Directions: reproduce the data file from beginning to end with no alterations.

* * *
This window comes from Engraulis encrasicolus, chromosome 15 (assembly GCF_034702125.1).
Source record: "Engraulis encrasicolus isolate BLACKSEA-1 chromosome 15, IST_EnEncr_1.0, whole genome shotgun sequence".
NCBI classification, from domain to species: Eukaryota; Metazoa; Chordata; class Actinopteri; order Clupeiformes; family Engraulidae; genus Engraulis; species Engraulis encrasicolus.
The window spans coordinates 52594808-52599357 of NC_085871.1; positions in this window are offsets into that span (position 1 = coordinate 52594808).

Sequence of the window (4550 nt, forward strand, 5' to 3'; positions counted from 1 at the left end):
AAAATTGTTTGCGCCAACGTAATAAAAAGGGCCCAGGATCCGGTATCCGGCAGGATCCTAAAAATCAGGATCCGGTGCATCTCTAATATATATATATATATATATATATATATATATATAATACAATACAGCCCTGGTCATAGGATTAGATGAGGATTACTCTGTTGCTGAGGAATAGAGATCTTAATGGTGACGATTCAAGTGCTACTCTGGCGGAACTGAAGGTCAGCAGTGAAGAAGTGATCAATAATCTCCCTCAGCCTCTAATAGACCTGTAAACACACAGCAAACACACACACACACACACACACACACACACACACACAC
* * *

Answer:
This window comes from Engraulis encrasicolus, chromosome 15 (assembly GCF_034702125.1).
Source record: "Engraulis encrasicolus isolate BLACKSEA-1 chromosome 15, IST_EnEncr_1.0, whole genome shotgun sequence".
NCBI classification, from domain to species: Eukaryota; Metazoa; Chordata; class Actinopteri; order Clupeiformes; family Engraulidae; genus Engraulis; species Engraulis encrasicolus.
The window spans coordinates 52594808-52599357 of NC_085871.1; positions in this window are offsets into that span (position 1 = coordinate 52594808).

Sequence of the window (4550 nt, forward strand, 5' to 3'; positions counted from 1 at the left end):
AAAATTGTTTGCGCCAACGTAATAAAAAGGGCCCAGGATCCGGTATCCGGCAGGATCCTAAAAATCAGGATCCGGTGCATCTCTAATATATATATATATATATATATATATATATATATAATACAATACAGCCCTGGTCATAGGATTAGATGAGGATTACTCTGTTGCTGAGGAATAGAGATCTTAATGGTGACGATTCAAGTGCTACTCTGGCGGAACTGAAGGTCAGCAGTGAAGAAGTGATCAATAATCTCCCTCAGCCTCTAATAGACCTGTAAACACACAGCAAACACACACACACACACACACACACACACACACACACAC